Shortbread Facts and Recipes: A Traditional Christmas Treat
Delicious Biscuits or Cookies
Shortbread is a wonderfully rich and buttery biscuit with a melt-in-your-mouth texture. It's available in stores at any time of year but is traditionally associated with the Christmas season. It's a lovely treat on its own or with a cup of tea or coffee.
Single-serving shortbread biscuits or cookies are easy to make at home. The recipe contains only three essential ingredients—sugar, butter, and flour—and produces a delicious result. Extra ingredients can be added to produce a wide variety of flavours.
Shortbread has been popular for a long time and has an interesting history. It's associated with Scotland and is very popular in the United Kingdom. The joy of eating the biscuit has spread to many other countries, however. I always have some in my home at Christmas. Like Christmas cake, Christmas pudding with custard, and mince pies, shortbread is a traditional part of my family's holiday celebration.
Why Is Shortbread "Short"?
Shortbread is thought to have originated in medieval times, but the recipe may have been discovered even earlier. The reasons why the biscuit is known as "short" and as "bread" are somewhat puzzling. Food historians have given some possible explanations for the puzzle.
In baking, short is an old term meaning crumbly. The high fat content provided by the butter in shortbread stops gluten strands from developing and produces a crumbly texture. Gluten is a protein complex in wheat and some other grains which acts as a binder in baked goods.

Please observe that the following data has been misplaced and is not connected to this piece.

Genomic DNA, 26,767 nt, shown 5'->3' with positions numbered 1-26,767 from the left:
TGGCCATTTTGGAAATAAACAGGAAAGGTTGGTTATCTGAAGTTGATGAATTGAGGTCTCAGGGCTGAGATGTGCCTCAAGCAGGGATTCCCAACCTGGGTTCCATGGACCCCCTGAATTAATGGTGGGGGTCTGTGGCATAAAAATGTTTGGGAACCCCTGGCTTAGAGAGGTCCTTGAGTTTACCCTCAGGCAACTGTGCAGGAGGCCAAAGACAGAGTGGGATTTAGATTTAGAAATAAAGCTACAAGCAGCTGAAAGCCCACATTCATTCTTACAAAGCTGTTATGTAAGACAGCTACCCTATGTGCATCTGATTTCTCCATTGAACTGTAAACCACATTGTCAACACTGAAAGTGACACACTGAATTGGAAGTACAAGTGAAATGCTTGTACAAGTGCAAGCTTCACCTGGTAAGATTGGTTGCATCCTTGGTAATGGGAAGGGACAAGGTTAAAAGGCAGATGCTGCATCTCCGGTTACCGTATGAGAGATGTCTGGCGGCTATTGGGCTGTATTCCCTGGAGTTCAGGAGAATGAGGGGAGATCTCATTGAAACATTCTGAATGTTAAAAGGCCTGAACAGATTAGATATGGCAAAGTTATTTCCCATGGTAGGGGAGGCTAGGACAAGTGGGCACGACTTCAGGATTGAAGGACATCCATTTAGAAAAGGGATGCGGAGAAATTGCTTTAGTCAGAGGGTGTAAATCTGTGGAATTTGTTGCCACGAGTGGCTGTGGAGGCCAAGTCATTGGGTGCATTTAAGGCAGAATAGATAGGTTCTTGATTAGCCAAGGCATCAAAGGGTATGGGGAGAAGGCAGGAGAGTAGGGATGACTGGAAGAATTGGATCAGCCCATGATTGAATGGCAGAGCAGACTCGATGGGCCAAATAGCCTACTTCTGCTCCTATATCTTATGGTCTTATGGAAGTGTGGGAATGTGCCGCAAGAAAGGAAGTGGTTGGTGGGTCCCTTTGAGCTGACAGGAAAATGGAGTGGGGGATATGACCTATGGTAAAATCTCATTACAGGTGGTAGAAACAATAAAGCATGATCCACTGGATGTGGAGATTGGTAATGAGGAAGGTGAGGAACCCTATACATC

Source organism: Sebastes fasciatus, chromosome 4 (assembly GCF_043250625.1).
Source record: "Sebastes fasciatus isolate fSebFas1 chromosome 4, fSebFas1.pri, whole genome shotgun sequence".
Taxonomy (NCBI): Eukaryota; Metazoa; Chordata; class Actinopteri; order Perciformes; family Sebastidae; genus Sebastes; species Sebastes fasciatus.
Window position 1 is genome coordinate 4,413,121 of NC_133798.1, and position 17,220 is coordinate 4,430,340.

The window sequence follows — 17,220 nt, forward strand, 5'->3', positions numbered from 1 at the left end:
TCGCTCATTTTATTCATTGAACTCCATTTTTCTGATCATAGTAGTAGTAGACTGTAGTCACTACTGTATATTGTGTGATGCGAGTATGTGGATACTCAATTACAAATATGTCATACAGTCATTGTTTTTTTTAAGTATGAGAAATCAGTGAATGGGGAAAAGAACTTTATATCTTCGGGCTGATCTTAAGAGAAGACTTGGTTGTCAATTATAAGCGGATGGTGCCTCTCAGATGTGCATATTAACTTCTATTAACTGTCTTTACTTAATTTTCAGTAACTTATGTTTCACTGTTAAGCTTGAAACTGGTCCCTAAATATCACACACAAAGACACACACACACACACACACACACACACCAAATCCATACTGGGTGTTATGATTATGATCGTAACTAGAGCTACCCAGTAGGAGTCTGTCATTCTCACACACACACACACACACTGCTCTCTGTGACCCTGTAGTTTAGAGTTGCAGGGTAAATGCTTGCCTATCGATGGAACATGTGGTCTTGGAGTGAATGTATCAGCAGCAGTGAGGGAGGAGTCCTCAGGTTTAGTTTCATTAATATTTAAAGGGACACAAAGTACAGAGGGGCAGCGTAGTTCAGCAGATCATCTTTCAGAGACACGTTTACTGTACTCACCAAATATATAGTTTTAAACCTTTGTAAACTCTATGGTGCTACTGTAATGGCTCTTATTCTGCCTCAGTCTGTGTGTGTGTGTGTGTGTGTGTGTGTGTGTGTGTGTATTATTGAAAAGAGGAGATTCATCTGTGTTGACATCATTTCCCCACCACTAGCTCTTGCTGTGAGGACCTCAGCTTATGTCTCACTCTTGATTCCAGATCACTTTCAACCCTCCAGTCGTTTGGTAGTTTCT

Shortcrust pastry in another example of a high fat product that has "short" in its name. This pastry is made with half as much fat as flour and has a flaky texture. The traditional ingredient ratio in shortbread is one part sugar, two parts butter and three parts flour. Today the flour is generally all purpose wheat flour, but it was once made from oats.
Why Is Shortbread a "Bread"?
It's believed that the first stage in the formation of shortbread involved bread dough. This dough was first baked like bread at a relatively high oven temperature and then dried in the oven at a low temperature. This double cooking process produced a dry, rusk-like biscuit that stayed fresh for longer than bread.
The rusk created from the bread was known as biscuit bread. The word "biscuit" is an Old French term. "Bis" comes from Latin and means twice, and "cuit" is a French word meaning cooked.
It's thought that at some point in time, butter was used in the biscuit bread recipe instead of yeast. The biscuit then became known as shortbread.
Somewhat confusingly, in North America today a biscuit is known as a cookie. The word biscuit is reserved for a soft, cake-like product that is something like a scone but doesn't contain sugar.
Rounds, Wedges, and Fingers
Shortbread is traditionally served in the form of large rounds, triangular wedges, and thick rectangles or fingers. Modern shortbread is also sold in biscuit (or cookie) shapes.